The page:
Detection of Helicobacter pylori Urease Activity in Biopsy Specimens
Helicobacter pylori infection is the most important cause of chronic gastritis. H. pylori is a spiral shaped, gram-negative bacterium that colonizes the human stomach. The organism is found in the mucous layer of the stomach overlying the gastric epithelium and it does not appear to invade tissue. However, the mucosa underneath the area of the H. pylori colonization is invariably inflamed; this condition is referred to as a chronic superficial or non-atrophic gastritis, which, if untreated persists for life. The chronic inflammatory process can lead to atrophic gastritis, which has been linked with peptic ulceration and gastric cancer.
The epidemiological evidence of a link between H. pylori infection and gastric adenocarcioma or mucosa associated lymphoid tissue (MALT) lymphoma and has resulted in the classification of the organism as a group I carcinogen.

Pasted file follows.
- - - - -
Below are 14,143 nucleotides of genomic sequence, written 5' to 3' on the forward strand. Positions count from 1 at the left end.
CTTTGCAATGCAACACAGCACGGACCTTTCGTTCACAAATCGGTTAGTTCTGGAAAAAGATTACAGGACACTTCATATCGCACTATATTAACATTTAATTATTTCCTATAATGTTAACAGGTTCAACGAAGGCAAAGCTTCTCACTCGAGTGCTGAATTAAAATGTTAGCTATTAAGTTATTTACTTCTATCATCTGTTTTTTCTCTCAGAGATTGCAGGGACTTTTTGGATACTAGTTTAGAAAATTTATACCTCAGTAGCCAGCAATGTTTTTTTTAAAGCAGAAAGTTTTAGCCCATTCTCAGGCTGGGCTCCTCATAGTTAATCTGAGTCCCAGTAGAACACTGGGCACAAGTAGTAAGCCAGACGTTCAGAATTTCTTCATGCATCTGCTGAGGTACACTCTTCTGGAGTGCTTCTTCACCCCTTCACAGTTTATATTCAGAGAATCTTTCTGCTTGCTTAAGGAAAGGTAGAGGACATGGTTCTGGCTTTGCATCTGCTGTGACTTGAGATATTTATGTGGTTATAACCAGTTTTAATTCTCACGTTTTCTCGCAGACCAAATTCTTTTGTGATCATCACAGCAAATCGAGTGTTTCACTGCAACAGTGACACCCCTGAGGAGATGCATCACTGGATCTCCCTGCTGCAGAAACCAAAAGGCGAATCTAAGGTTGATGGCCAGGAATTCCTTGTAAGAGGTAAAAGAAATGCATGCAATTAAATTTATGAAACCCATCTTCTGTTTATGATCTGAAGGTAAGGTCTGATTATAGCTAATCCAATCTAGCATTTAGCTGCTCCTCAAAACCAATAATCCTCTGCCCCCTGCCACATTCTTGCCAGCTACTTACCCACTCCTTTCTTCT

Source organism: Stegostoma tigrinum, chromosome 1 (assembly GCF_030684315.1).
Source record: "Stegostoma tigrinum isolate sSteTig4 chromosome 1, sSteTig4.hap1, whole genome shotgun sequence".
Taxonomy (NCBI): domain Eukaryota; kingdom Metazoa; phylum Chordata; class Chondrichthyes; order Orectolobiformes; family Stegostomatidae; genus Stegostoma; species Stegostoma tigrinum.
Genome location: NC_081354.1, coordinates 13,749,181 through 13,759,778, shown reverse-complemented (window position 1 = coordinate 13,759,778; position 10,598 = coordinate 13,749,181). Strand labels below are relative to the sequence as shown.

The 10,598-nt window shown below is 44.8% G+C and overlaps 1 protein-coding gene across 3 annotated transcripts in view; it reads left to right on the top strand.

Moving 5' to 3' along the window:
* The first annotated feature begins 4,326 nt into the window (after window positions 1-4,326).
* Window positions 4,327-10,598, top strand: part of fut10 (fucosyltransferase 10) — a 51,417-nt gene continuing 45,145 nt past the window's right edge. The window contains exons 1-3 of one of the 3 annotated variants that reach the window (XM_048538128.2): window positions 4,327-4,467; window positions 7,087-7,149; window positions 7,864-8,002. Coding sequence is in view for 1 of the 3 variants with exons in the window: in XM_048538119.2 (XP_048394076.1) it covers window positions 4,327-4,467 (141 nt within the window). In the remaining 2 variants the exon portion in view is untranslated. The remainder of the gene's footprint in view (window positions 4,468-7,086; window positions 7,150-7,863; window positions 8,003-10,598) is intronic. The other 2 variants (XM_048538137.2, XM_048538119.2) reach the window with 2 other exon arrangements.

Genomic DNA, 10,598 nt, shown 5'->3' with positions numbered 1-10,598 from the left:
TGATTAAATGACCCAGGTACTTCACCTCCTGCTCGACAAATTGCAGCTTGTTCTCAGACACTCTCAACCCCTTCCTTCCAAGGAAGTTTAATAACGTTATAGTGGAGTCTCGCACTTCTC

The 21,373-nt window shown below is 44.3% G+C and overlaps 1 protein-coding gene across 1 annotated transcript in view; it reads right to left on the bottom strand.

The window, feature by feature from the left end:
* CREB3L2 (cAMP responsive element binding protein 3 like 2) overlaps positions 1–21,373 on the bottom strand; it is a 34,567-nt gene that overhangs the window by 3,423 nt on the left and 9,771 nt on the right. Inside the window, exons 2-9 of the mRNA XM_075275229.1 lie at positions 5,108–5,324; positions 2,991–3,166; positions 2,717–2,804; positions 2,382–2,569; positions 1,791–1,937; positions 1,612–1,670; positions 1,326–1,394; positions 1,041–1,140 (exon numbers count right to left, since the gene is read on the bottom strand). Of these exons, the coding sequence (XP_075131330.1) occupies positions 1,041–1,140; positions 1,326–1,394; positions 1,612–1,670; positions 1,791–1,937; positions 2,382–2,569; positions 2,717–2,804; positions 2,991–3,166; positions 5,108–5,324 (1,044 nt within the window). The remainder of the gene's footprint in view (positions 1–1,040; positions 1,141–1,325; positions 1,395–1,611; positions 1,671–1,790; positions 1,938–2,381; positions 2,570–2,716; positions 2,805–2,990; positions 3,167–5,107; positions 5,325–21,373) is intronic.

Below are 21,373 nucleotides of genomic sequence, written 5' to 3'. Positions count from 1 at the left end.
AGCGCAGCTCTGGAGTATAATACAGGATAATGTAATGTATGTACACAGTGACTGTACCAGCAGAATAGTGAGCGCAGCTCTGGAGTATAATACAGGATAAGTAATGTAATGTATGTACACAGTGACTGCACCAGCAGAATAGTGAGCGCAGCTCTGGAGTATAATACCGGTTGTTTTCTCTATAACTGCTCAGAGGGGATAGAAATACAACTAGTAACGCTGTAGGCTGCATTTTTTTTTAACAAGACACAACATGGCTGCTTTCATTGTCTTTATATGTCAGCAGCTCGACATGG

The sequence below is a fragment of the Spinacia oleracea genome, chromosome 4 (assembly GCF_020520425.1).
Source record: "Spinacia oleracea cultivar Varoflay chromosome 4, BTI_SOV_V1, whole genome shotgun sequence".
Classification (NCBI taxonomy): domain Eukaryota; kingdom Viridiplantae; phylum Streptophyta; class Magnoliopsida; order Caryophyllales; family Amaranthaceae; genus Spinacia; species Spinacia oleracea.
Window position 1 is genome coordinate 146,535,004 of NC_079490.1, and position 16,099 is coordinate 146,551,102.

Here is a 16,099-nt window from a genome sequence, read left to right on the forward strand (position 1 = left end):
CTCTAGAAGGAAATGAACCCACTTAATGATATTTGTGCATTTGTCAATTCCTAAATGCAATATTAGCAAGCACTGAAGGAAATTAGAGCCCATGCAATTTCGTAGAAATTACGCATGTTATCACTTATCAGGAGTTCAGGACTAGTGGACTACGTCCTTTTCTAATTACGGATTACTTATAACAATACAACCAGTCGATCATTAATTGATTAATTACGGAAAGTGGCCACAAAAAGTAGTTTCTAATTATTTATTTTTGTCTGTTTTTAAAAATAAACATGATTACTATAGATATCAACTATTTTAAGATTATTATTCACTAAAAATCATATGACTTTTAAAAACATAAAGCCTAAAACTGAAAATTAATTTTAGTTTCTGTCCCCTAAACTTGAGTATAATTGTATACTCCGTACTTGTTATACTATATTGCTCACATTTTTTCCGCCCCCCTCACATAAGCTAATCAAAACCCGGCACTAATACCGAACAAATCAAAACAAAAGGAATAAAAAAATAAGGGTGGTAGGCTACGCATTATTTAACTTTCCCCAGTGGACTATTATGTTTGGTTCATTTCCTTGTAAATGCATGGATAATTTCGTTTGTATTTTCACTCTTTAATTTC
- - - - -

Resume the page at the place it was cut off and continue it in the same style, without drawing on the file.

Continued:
Biohit’s Point of Care (POC) Helicobacter pylori Quick Test for detecting Helicobacter pylori infection in the stomach is based on the activity of urease enzyme in a biopsy specimen. The biopsy specimen taken from the stomach is examined immediately. The development of the color in the test gel after 1-2 minutes informs whether urease enzyme is present in the biopsy sample or not. H. pylori contains large amount of urease, which degrades urea to ammonia (NH4+). The formed ammonia is detected by an indicator color present in the gel.
Please note: for research use only in the United States and Japan
Write a review
Sharing your experience will help scientists like you. Achieve Reviewer Status and Win an iPad 3 (All reviews published will be entered into the next drawing on May 31st 2013).